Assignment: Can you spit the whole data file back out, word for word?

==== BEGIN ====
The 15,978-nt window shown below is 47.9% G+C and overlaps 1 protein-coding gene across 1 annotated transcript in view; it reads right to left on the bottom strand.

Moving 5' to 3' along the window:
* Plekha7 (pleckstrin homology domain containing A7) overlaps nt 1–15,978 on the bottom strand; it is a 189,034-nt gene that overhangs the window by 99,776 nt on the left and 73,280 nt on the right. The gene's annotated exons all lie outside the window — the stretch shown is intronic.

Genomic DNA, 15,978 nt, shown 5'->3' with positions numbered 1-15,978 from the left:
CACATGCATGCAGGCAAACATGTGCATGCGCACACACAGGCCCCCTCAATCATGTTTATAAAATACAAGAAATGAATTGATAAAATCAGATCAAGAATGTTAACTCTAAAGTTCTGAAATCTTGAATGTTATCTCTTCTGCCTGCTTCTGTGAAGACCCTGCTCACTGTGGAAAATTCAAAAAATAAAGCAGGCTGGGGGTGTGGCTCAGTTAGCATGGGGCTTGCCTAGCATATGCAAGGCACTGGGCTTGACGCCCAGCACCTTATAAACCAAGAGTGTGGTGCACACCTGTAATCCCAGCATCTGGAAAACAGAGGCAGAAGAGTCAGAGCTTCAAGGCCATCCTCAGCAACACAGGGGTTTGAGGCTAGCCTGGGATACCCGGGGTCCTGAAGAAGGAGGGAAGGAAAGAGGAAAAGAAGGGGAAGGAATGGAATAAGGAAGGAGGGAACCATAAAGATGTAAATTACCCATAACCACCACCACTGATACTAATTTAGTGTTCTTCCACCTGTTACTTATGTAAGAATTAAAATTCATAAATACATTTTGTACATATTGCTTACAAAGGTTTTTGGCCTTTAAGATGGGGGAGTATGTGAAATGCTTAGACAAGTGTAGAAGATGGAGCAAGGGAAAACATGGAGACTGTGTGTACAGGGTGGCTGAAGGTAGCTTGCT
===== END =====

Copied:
The 15,978-nt window shown below is 47.9% G+C and overlaps 1 protein-coding gene across 1 annotated transcript in view; it reads right to left on the bottom strand.

Moving 5' to 3' along the window:
* Plekha7 (pleckstrin homology domain containing A7) overlaps nt 1–15,978 on the bottom strand; it is a 189,034-nt gene that overhangs the window by 99,776 nt on the left and 73,280 nt on the right. The gene's annotated exons all lie outside the window — the stretch shown is intronic.

Genomic DNA, 15,978 nt, shown 5'->3' with positions numbered 1-15,978 from the left:
CACATGCATGCAGGCAAACATGTGCATGCGCACACACAGGCCCCCTCAATCATGTTTATAAAATACAAGAAATGAATTGATAAAATCAGATCAAGAATGTTAACTCTAAAGTTCTGAAATCTTGAATGTTATCTCTTCTGCCTGCTTCTGTGAAGACCCTGCTCACTGTGGAAAATTCAAAAAATAAAGCAGGCTGGGGGTGTGGCTCAGTTAGCATGGGGCTTGCCTAGCATATGCAAGGCACTGGGCTTGACGCCCAGCACCTTATAAACCAAGAGTGTGGTGCACACCTGTAATCCCAGCATCTGGAAAACAGAGGCAGAAGAGTCAGAGCTTCAAGGCCATCCTCAGCAACACAGGGGTTTGAGGCTAGCCTGGGATACCCGGGGTCCTGAAGAAGGAGGGAAGGAAAGAGGAAAAGAAGGGGAAGGAATGGAATAAGGAAGGAGGGAACCATAAAGATGTAAATTACCCATAACCACCACCACTGATACTAATTTAGTGTTCTTCCACCTGTTACTTATGTAAGAATTAAAATTCATAAATACATTTTGTACATATTGCTTACAAAGGTTTTTGGCCTTTAAGATGGGGGAGTATGTGAAATGCTTAGACAAGTGTAGAAGATGGAGCAAGGGAAAACATGGAGACTGTGTGTACAGGGTGGCTGAAGGTAGCTTGCT